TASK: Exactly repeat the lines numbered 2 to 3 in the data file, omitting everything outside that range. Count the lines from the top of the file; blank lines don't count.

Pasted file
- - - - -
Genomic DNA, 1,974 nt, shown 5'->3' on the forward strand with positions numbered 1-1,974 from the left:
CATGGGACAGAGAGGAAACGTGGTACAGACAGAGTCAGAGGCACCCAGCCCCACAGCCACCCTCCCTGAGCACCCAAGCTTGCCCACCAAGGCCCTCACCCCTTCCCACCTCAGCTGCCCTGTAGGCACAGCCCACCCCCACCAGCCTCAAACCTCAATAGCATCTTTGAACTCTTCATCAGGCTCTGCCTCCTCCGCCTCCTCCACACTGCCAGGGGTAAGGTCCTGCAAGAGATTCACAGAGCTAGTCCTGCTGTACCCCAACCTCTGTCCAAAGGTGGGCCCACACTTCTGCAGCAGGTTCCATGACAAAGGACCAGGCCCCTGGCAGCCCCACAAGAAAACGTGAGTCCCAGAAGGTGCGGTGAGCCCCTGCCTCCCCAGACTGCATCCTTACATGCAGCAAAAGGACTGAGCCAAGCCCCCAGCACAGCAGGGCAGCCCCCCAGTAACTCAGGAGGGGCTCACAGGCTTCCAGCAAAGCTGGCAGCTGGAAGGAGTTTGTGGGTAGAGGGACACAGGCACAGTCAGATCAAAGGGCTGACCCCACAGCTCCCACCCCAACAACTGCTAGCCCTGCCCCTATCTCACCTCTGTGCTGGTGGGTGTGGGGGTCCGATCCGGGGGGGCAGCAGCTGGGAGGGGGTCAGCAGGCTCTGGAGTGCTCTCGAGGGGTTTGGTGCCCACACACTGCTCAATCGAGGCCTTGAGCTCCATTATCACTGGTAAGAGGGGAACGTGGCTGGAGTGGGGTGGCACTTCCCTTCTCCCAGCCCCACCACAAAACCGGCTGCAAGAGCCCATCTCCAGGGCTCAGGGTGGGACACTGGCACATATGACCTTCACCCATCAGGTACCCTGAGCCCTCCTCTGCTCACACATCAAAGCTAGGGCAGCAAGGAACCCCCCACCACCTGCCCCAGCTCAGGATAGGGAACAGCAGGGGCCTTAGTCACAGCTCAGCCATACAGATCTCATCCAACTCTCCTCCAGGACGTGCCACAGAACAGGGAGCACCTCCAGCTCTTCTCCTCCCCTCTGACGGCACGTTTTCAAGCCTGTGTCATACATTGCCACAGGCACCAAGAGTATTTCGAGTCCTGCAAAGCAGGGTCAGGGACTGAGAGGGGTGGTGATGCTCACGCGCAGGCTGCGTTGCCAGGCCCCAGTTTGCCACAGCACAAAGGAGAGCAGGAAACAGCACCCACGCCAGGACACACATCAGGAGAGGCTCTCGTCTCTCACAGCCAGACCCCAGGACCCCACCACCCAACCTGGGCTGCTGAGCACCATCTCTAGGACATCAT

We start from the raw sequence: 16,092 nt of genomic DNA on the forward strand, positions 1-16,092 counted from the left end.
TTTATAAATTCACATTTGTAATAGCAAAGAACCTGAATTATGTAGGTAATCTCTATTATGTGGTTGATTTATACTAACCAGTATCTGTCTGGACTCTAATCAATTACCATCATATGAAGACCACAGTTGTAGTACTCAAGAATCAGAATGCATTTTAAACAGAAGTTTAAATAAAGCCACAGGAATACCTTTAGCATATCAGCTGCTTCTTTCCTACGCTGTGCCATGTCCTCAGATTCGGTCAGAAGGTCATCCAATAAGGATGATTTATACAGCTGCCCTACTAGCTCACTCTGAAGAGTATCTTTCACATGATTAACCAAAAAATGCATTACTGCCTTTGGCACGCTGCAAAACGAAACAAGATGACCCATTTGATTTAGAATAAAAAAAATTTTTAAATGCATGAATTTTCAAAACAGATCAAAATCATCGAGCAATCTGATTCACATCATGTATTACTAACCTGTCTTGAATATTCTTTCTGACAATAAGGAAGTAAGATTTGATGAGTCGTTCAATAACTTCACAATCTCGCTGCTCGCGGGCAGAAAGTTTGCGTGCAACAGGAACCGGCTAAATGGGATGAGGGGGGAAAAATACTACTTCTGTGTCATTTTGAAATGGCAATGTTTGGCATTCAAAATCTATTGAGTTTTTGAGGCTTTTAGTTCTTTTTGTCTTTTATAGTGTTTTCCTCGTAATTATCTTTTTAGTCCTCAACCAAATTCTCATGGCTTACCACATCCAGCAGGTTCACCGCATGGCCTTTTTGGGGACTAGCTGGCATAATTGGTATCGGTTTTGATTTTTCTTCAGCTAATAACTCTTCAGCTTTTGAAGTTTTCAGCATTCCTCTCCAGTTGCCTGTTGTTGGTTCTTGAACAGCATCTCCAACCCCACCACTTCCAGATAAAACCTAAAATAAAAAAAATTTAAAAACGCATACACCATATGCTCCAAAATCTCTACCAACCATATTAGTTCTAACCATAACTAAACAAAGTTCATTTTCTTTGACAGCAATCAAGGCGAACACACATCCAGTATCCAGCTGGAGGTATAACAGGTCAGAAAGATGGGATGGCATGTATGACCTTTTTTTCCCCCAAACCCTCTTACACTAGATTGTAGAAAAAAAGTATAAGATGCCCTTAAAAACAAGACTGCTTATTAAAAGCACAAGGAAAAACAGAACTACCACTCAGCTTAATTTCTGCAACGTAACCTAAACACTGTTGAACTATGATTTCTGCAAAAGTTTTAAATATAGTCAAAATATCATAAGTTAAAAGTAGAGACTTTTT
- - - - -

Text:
CATGGGACAGAGAGGAAACGTGGTACAGACAGAGTCAGAGGCACCCAGCCCCACAGCCACCCTCCCTGAGCACCCAAGCTTGCCCACCAAGGCCCTCACCCCTTCCCACCTCAGCTGCCCTGTAGGCACAGCCCACCCCCACCAGCCTCAAACCTCAATAGCATCTTTGAACTCTTCATCAGGCTCTGCCTCCTCCGCCTCCTCCACACTGCCAGGGGTAAGGTCCTGCAAGAGATTCACAGAGCTAGTCCTGCTGTACCCCAACCTCTGTCCAAAGGTGGGCCCACACTTCTGCAGCAGGTTCCATGACAAAGGACCAGGCCCCTGGCAGCCCCACAAGAAAACGTGAGTCCCAGAAGGTGCGGTGAGCCCCTGCCTCCCCAGACTGCATCCTTACATGCAGCAAAAGGACTGAGCCAAGCCCCCAGCACAGCAGGGCAGCCCCCCAGTAACTCAGGAGGGGCTCACAGGCTTCCAGCAAAGCTGGCAGCTGGAAGGAGTTTGTGGGTAGAGGGACACAGGCACAGTCAGATCAAAGGGCTGACCCCACAGCTCCCACCCCAACAACTGCTAGCCCTGCCCCTATCTCACCTCTGTGCTGGTGGGTGTGGGGGTCCGATCCGGGGGGGCAGCAGCTGGGAGGGGGTCAGCAGGCTCTGGAGTGCTCTCGAGGGGTTTGGTGCCCACACACTGCTCAATCGAGGCCTTGAGCTCCATTATCACTGGTAAGAGGGGAACGTGGCTGGAGTGGGGTGGCACTTCCCTTCTCCCAGCCCCACCACAAAACCGGCTGCAAGAGCCCATCTCCAGGGCTCAGGGTGGGACACTGGCACATATGACCTTCACCCATCAGGTACCCTGAGCCCTCCTCTGCTCACACATCAAAGCTAGGGCAGCAAGGAACCCCCCACCACCTGCCCCAGCTCAGGATAGGGAACAGCAGGGGCCTTAGTCACAGCTCAGCCATACAGATCTCATCCAACTCTCCTCCAGGACGTGCCACAGAACAGGGAGCACCTCCAGCTCTTCTCCTCCCCTCTGACGGCACGTTTTCAAGCCTGTGTCATACATTGCCACAGGCACCAAGAGTATTTCGAGTCCTGCAAAGCAGGGTCAGGGACTGAGAGGGGTGGTGATGCTCACGCGCAGGCTGCGTTGCCAGGCCCCAGTTTGCCACAGCACAAAGGAGAGCAGGAAACAGCACCCACGCCAGGACACACATCAGGAGAGGCTCTCGTCTCTCACAGCCAGACCCCAGGACCCCACCACCCAACCTGGGCTGCTGAGCACCATCTCTAGGACATCAT

We start from the raw sequence: 16,092 nt of genomic DNA on the forward strand, positions 1-16,092 counted from the left end.